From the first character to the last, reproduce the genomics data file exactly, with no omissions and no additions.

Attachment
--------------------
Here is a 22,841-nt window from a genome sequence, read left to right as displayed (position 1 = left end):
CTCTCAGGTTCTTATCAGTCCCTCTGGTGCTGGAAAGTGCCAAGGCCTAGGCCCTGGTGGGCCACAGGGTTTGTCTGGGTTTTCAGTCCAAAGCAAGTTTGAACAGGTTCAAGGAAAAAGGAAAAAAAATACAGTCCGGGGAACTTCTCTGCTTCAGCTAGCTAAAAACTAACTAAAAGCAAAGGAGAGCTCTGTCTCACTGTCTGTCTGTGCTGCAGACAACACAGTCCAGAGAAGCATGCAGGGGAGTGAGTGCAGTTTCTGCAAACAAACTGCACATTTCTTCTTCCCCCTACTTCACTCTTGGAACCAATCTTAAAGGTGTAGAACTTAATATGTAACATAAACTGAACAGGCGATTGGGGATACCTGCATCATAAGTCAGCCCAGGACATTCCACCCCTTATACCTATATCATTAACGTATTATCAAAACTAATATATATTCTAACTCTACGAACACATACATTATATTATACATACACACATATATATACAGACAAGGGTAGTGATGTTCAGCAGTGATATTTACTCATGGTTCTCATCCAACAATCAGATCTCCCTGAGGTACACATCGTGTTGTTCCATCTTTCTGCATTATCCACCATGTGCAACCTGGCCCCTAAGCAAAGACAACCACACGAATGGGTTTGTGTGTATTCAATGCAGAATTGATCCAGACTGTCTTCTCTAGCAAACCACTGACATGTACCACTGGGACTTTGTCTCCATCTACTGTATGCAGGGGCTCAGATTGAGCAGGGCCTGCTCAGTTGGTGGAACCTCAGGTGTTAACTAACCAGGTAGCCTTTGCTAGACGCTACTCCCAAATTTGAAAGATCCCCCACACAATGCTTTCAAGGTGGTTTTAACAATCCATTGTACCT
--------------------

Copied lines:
Here is a 22,841-nt window from a genome sequence, read left to right as displayed (position 1 = left end):
CTCTCAGGTTCTTATCAGTCCCTCTGGTGCTGGAAAGTGCCAAGGCCTAGGCCCTGGTGGGCCACAGGGTTTGTCTGGGTTTTCAGTCCAAAGCAAGTTTGAACAGGTTCAAGGAAAAAGGAAAAAAAATACAGTCCGGGGAACTTCTCTGCTTCAGCTAGCTAAAAACTAACTAAAAGCAAAGGAGAGCTCTGTCTCACTGTCTGTCTGTGCTGCAGACAACACAGTCCAGAGAAGCATGCAGGGGAGTGAGTGCAGTTTCTGCAAACAAACTGCACATTTCTTCTTCCCCCTACTTCACTCTTGGAACCAATCTTAAAGGTGTAGAACTTAATATGTAACATAAACTGAACAGGCGATTGGGGATACCTGCATCATAAGTCAGCCCAGGACATTCCACCCCTTATACCTATATCATTAACGTATTATCAAAACTAATATATATTCTAACTCTACGAACACATACATTATATTATACATACACACATATATATACAGACAAGGGTAGTGATGTTCAGCAGTGATATTTACTCATGGTTCTCATCCAACAATCAGATCTCCCTGAGGTACACATCGTGTTGTTCCATCTTTCTGCATTATCCACCATGTGCAACCTGGCCCCTAAGCAAAGACAACCACACGAATGGGTTTGTGTGTATTCAATGCAGAATTGATCCAGACTGTCTTCTCTAGCAAACCACTGACATGTACCACTGGGACTTTGTCTCCATCTACTGTATGCAGGGGCTCAGATTGAGCAGGGCCTGCTCAGTTGGTGGAACCTCAGGTGTTAACTAACCAGGTAGCCTTTGCTAGACGCTACTCCCAAATTTGAAAGATCCCCCACACAATGCTTTCAAGGTGGTTTTAACAATCCATTGTACCT